bunt sign

Monday, August 27, 2001

Until I was twelve, "family" to me meant the large extended family that got together every year on March 13, my great grandmother's birthday. That family disintegrated forty years ago today, the day she died in the bedroom she shared with my sister and my grandmother.

Her ninetieth birthday earlier that year turned out to be the last time, except for funerals, that we were al together. She and my great grandfather, who died a year before I was born, had had five children. Those children had produced Mom's generation, and I was second oldest of the dozen young cousins growing from the next lower branch of the family tree.

We gathered at the church in Hopland that year, coming in from all over California. It was a command performance. Everyone was expected to be there, and if there were any holdouts I was too young to know about it. All I knew was that my cousins and I were a year older than the last time we saw each other.

My great grandmother was born in 1871 and lived in an era when survival required people to be resourceful and self-reliant. She was every bit of that, a talented, hard-working woman who was a teacher and a writer as well as a wife and mother. The family lived on a ranch, and she cooked all the meals, sewed all the clothes, made the soap and tended the garden. Mom remembers her as being quiet, kind, and well-loved.

In the latter years she was the one person who could hold such a diverse family together. We had everyone from farmers to engineers coming from Eureka in the north, Los Angeles in the south, and points in between, all to honor her. Her ninetieth birthday was featured in the local paper, and I believe she might have even helped write the article.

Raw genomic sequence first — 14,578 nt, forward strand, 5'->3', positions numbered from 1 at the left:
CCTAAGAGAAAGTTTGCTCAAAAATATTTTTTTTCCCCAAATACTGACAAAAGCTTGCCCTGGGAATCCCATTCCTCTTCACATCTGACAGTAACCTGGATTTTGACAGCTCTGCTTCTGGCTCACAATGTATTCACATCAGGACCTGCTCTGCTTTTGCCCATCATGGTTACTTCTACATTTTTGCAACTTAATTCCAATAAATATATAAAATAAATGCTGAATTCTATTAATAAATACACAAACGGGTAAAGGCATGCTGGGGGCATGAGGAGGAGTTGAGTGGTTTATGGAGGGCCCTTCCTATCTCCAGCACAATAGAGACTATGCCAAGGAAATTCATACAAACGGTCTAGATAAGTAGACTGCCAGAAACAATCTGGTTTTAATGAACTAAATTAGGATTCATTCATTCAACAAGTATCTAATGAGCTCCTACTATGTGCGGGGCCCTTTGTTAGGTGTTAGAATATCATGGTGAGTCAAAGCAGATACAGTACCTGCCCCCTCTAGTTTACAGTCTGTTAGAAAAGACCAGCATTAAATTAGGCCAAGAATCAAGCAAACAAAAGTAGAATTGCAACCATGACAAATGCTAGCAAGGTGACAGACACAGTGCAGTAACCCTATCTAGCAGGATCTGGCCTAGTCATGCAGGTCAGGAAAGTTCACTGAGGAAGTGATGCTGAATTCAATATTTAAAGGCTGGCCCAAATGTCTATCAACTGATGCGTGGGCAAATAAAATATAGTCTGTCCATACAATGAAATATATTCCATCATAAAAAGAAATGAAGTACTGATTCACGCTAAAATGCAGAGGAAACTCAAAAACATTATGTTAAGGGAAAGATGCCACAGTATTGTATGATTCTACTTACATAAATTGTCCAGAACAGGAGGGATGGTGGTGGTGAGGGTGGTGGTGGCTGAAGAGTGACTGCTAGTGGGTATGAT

After she died on that night in late August of 1961, "family," as I'd thought of it for all my twelve years, ceased to exist. Sometimes we would see some of the distant relatives, but the visits grew less and less frequent, even for those of us who lived close by.

And except for funerals, we were never all together again after she was gone. Without her, it didn't seem to matter any more. I doubt that any of us mourned the passing of the family as much as we mourned the woman who made us a family.

wedding day

Frances Elizabeth Hiatt Buckman on her wedding day, 1894.

Time passes and families change. We rearrange ourselves into different combinations and grow in new directions. My great grandmother lives on in the hearts of those who knew her, and also in her grandchildren's grandchildren, none of whom had that honor. They don't even know they are part of a "family" that was once so close. Even so, they are part of her legacy.

More old photographs here.

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